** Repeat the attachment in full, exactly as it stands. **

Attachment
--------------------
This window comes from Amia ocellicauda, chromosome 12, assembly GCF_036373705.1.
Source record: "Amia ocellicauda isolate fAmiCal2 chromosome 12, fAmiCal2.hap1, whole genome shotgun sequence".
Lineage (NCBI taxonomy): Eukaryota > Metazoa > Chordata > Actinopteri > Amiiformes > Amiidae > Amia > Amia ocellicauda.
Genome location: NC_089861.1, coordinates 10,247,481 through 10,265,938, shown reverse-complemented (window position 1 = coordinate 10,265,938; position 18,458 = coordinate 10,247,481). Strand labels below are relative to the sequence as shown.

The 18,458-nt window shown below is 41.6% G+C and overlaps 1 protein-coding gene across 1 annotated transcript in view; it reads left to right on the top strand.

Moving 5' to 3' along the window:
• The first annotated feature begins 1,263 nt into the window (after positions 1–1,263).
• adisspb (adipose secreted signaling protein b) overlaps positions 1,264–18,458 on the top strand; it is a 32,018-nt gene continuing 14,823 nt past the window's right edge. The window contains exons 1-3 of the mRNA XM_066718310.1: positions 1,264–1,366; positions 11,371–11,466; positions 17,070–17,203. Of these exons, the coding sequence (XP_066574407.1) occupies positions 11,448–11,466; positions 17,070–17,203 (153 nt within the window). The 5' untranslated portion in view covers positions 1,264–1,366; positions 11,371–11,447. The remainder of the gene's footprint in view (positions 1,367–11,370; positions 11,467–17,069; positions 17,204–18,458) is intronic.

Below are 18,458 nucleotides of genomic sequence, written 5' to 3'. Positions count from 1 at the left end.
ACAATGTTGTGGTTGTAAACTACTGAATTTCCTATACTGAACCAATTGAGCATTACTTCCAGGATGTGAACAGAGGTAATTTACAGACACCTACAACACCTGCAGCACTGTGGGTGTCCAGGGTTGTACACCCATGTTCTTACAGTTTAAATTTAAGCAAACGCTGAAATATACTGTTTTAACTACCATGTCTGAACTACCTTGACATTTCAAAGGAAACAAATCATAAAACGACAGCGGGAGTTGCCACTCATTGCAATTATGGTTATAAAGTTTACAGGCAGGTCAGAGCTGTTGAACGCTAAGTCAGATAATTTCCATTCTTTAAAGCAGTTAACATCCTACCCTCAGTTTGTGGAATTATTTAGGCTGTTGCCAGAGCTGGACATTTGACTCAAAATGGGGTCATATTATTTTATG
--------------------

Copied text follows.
This window comes from Amia ocellicauda, chromosome 12, assembly GCF_036373705.1.
Source record: "Amia ocellicauda isolate fAmiCal2 chromosome 12, fAmiCal2.hap1, whole genome shotgun sequence".
Lineage (NCBI taxonomy): Eukaryota > Metazoa > Chordata > Actinopteri > Amiiformes > Amiidae > Amia > Amia ocellicauda.
Genome location: NC_089861.1, coordinates 10,247,481 through 10,265,938, shown reverse-complemented (window position 1 = coordinate 10,265,938; position 18,458 = coordinate 10,247,481). Strand labels below are relative to the sequence as shown.

The 18,458-nt window shown below is 41.6% G+C and overlaps 1 protein-coding gene across 1 annotated transcript in view; it reads left to right on the top strand.

Moving 5' to 3' along the window:
• The first annotated feature begins 1,263 nt into the window (after positions 1–1,263).
• adisspb (adipose secreted signaling protein b) overlaps positions 1,264–18,458 on the top strand; it is a 32,018-nt gene continuing 14,823 nt past the window's right edge. The window contains exons 1-3 of the mRNA XM_066718310.1: positions 1,264–1,366; positions 11,371–11,466; positions 17,070–17,203. Of these exons, the coding sequence (XP_066574407.1) occupies positions 11,448–11,466; positions 17,070–17,203 (153 nt within the window). The 5' untranslated portion in view covers positions 1,264–1,366; positions 11,371–11,447. The remainder of the gene's footprint in view (positions 1,367–11,370; positions 11,467–17,069; positions 17,204–18,458) is intronic.

Below are 18,458 nucleotides of genomic sequence, written 5' to 3'. Positions count from 1 at the left end.
ACAATGTTGTGGTTGTAAACTACTGAATTTCCTATACTGAACCAATTGAGCATTACTTCCAGGATGTGAACAGAGGTAATTTACAGACACCTACAACACCTGCAGCACTGTGGGTGTCCAGGGTTGTACACCCATGTTCTTACAGTTTAAATTTAAGCAAACGCTGAAATATACTGTTTTAACTACCATGTCTGAACTACCTTGACATTTCAAAGGAAACAAATCATAAAACGACAGCGGGAGTTGCCACTCATTGCAATTATGGTTATAAAGTTTACAGGCAGGTCAGAGCTGTTGAACGCTAAGTCAGATAATTTCCATTCTTTAAAGCAGTTAACATCCTACCCTCAGTTTGTGGAATTATTTAGGCTGTTGCCAGAGCTGGACATTTGACTCAAAATGGGGTCATATTATTTTATG